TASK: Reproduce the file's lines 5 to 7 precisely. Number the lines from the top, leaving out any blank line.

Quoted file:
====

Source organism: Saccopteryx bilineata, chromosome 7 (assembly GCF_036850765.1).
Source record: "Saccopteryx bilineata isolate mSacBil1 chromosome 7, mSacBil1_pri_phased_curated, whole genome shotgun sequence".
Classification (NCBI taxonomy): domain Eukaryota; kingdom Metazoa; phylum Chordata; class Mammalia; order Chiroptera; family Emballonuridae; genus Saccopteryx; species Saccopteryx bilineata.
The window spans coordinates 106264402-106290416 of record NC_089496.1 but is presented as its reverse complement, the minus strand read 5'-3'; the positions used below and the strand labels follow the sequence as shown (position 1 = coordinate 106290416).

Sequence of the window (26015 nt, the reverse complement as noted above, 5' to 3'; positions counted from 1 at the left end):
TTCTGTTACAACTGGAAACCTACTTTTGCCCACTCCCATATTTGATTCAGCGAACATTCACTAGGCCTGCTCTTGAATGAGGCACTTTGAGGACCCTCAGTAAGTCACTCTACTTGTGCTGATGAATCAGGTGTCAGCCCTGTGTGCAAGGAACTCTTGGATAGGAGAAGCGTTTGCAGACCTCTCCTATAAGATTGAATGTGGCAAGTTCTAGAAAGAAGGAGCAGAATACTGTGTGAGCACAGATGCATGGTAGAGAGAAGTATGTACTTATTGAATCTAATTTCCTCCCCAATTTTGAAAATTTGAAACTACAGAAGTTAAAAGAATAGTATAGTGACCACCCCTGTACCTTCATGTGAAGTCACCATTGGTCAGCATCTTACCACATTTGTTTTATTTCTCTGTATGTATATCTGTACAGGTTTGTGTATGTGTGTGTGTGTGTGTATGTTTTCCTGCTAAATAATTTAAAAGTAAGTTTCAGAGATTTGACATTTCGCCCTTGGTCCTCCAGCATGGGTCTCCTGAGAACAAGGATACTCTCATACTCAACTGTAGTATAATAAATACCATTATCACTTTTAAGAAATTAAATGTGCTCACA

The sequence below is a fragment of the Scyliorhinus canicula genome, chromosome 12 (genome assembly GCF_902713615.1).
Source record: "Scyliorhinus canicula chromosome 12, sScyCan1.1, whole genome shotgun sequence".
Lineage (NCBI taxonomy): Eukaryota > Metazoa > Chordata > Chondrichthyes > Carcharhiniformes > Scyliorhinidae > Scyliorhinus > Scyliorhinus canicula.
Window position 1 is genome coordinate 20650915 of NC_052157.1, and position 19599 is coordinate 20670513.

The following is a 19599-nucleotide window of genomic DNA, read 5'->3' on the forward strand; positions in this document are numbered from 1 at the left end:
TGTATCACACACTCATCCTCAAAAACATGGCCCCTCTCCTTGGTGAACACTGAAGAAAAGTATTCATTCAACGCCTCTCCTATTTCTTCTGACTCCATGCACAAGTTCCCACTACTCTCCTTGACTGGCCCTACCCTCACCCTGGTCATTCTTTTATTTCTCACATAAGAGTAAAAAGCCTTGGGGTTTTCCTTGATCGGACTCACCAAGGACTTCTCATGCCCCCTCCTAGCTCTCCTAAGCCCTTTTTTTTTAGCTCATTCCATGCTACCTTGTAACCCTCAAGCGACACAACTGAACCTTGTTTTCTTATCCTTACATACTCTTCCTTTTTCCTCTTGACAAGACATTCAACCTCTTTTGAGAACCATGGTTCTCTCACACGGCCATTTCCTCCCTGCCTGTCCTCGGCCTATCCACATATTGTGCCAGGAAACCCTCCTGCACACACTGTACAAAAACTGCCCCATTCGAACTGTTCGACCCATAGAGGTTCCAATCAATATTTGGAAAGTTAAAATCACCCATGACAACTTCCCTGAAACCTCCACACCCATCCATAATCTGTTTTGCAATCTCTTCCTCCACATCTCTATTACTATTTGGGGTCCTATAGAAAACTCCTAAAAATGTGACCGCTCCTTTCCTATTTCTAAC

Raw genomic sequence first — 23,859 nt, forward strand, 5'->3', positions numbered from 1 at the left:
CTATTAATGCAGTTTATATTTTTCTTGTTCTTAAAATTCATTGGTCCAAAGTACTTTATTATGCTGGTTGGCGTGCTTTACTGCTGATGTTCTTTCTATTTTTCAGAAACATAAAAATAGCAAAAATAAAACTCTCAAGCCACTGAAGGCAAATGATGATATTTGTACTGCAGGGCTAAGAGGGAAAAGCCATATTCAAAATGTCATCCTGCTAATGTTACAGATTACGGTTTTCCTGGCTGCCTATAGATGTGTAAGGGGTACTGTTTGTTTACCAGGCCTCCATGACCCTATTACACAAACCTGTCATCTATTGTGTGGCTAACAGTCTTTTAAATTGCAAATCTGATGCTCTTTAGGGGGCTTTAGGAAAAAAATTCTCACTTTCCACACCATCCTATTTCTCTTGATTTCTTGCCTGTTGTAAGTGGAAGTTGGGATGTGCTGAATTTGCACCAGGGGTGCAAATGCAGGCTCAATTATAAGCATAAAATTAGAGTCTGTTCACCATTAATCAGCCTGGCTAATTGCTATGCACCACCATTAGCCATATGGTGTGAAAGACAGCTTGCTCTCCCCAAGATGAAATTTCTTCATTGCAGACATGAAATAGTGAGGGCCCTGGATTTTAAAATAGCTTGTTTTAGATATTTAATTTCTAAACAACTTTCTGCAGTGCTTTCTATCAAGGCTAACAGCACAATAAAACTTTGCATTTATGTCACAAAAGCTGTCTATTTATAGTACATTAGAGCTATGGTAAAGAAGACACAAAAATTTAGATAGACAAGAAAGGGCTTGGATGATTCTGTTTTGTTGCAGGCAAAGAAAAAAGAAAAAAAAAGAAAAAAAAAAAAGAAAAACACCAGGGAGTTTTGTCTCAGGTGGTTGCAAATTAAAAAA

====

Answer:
Sequence of the window (26015 nt, the reverse complement as noted above, 5' to 3'; positions counted from 1 at the left end):
TTCTGTTACAACTGGAAACCTACTTTTGCCCACTCCCATATTTGATTCAGCGAACATTCACTAGGCCTGCTCTTGAATGAGGCACTTTGAGGACCCTCAGTAAGTCACTCTACTTGTGCTGATGAATCAGGTGTCAGCCCTGTGTGCAAGGAACTCTTGGATAGGAGAAGCGTTTGCAGACCTCTCCTATAAGATTGAATGTGGCAAGTTCTAGAAAGAAGGAGCAGAATACTGTGTGAGCACAGATGCATGGTAGAGAGAAGTATGTACTTATTGAATCTAATTTCCTCCCCAATTTTGAAAATTTGAAACTACAGAAGTTAAAAGAATAGTATAGTGACCACCCCTGTACCTTCATGTGAAGTCACCATTGGTCAGCATCTTACCACATTTGTTTTATTTCTCTGTATGTATATCTGTACAGGTTTGTGTATGTGTGTGTGTGTGTGTATGTTTTCCTGCTAAATAATTTAAAAGTAAGTTTCAGAGATTTGACATTTCGCCCTTGGTCCTCCAGCATGGGTCTCCTGAGAACAAGGATACTCTCATACTCAACTGTAGTATAATAAATACCATTATCACTTTTAAGAAATTAAATGTGCTCACA

The sequence below is a fragment of the Scyliorhinus canicula genome, chromosome 12 (genome assembly GCF_902713615.1).